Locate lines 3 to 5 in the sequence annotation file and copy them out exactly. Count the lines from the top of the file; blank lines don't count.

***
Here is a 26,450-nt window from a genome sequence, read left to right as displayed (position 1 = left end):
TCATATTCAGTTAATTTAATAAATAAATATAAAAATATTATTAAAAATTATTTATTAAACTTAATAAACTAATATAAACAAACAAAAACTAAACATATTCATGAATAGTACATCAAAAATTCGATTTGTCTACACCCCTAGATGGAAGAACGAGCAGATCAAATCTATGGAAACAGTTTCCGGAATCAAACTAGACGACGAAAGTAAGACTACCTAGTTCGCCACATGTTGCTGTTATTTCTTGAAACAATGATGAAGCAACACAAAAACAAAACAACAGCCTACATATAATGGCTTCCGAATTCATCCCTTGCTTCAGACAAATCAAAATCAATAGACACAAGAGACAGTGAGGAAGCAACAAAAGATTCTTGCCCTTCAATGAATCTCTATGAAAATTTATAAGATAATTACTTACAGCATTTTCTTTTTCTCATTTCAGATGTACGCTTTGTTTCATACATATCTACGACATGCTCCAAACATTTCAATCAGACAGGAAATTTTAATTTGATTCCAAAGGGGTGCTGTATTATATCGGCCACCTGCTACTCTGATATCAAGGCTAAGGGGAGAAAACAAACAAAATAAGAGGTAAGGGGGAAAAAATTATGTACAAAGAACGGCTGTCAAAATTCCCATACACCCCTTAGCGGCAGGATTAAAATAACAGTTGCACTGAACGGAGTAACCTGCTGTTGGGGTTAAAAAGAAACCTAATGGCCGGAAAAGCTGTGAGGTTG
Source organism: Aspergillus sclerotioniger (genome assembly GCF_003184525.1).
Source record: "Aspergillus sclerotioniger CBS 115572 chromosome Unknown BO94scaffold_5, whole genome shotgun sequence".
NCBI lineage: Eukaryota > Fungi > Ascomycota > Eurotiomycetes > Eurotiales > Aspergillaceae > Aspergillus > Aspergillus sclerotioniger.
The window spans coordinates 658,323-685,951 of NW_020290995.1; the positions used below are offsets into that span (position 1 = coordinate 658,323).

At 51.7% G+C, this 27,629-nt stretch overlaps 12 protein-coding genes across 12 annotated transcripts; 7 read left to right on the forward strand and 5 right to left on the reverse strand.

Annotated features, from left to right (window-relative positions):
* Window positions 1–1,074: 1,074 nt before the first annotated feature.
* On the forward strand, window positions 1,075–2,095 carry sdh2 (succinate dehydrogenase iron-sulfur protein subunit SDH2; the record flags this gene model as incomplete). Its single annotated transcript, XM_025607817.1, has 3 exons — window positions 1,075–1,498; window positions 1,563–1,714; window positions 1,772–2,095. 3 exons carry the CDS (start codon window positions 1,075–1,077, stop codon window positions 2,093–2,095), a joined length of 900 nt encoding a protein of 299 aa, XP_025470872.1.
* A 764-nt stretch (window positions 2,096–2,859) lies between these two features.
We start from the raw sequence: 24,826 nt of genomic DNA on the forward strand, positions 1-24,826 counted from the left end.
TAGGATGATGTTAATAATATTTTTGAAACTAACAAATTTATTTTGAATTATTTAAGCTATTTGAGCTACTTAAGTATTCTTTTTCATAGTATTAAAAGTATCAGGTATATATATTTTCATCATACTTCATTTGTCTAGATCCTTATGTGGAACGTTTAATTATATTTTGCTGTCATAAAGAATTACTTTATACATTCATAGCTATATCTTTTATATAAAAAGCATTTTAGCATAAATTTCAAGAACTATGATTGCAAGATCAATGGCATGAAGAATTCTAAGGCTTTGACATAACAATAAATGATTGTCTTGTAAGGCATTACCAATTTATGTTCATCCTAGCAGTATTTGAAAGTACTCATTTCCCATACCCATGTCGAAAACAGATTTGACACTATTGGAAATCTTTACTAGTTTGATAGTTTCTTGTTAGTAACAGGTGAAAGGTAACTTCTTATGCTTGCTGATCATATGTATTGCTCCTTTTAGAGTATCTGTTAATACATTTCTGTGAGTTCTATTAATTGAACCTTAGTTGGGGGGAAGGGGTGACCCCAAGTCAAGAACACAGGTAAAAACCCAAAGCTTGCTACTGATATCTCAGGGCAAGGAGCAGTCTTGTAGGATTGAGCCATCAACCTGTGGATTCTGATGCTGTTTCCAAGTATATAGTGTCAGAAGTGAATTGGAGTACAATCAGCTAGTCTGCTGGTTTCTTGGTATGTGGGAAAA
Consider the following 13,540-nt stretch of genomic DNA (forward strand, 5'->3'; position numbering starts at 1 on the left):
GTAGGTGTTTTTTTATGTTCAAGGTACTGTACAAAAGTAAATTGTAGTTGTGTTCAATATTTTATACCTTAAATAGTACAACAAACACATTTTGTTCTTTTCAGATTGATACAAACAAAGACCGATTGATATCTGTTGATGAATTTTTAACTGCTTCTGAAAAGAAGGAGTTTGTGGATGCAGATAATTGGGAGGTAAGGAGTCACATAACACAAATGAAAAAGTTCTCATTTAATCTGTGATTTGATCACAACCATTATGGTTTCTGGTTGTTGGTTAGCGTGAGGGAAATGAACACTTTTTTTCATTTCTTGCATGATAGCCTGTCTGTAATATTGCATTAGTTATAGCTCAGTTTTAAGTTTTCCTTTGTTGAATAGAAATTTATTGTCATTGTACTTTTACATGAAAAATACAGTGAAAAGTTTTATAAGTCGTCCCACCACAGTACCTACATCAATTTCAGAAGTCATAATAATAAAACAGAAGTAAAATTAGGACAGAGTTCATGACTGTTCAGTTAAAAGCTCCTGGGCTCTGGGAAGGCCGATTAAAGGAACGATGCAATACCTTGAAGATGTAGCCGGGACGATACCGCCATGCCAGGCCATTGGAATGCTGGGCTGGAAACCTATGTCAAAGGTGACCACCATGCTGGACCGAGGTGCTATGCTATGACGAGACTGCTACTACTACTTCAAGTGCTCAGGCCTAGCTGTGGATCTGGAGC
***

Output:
Source organism: Aspergillus sclerotioniger (genome assembly GCF_003184525.1).
Source record: "Aspergillus sclerotioniger CBS 115572 chromosome Unknown BO94scaffold_5, whole genome shotgun sequence".
NCBI lineage: Eukaryota > Fungi > Ascomycota > Eurotiomycetes > Eurotiales > Aspergillaceae > Aspergillus > Aspergillus sclerotioniger.